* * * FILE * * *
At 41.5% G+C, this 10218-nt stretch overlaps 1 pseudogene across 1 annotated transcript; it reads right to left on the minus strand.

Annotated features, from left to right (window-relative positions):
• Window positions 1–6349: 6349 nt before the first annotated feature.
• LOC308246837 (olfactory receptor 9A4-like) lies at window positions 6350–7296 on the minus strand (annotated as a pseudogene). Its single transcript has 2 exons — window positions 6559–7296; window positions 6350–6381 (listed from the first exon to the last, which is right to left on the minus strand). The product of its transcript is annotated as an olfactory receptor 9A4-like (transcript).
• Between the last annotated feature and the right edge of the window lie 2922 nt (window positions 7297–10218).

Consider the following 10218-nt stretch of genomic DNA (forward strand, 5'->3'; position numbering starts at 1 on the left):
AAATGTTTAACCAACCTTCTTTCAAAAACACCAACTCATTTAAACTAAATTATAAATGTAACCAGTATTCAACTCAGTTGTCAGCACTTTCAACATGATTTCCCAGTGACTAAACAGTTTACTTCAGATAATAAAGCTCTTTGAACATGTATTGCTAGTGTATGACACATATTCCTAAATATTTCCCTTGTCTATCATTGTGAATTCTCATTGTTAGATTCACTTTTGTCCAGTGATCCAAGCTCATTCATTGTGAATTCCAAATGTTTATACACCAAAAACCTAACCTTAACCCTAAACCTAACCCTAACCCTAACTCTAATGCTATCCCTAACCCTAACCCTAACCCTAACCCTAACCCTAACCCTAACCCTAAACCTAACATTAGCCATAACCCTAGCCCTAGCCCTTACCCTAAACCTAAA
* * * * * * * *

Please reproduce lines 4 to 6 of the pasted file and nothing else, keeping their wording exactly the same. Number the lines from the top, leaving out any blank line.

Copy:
• LOC308246837 (olfactory receptor 9A4-like) lies at window positions 6350–7296 on the minus strand (annotated as a pseudogene). Its single transcript has 2 exons — window positions 6559–7296; window positions 6350–6381 (listed from the first exon to the last, which is right to left on the minus strand). The product of its transcript is annotated as an olfactory receptor 9A4-like (transcript).
• Between the last annotated feature and the right edge of the window lie 2922 nt (window positions 7297–10218).

Consider the following 10218-nt stretch of genomic DNA (forward strand, 5'->3'; position numbering starts at 1 on the left):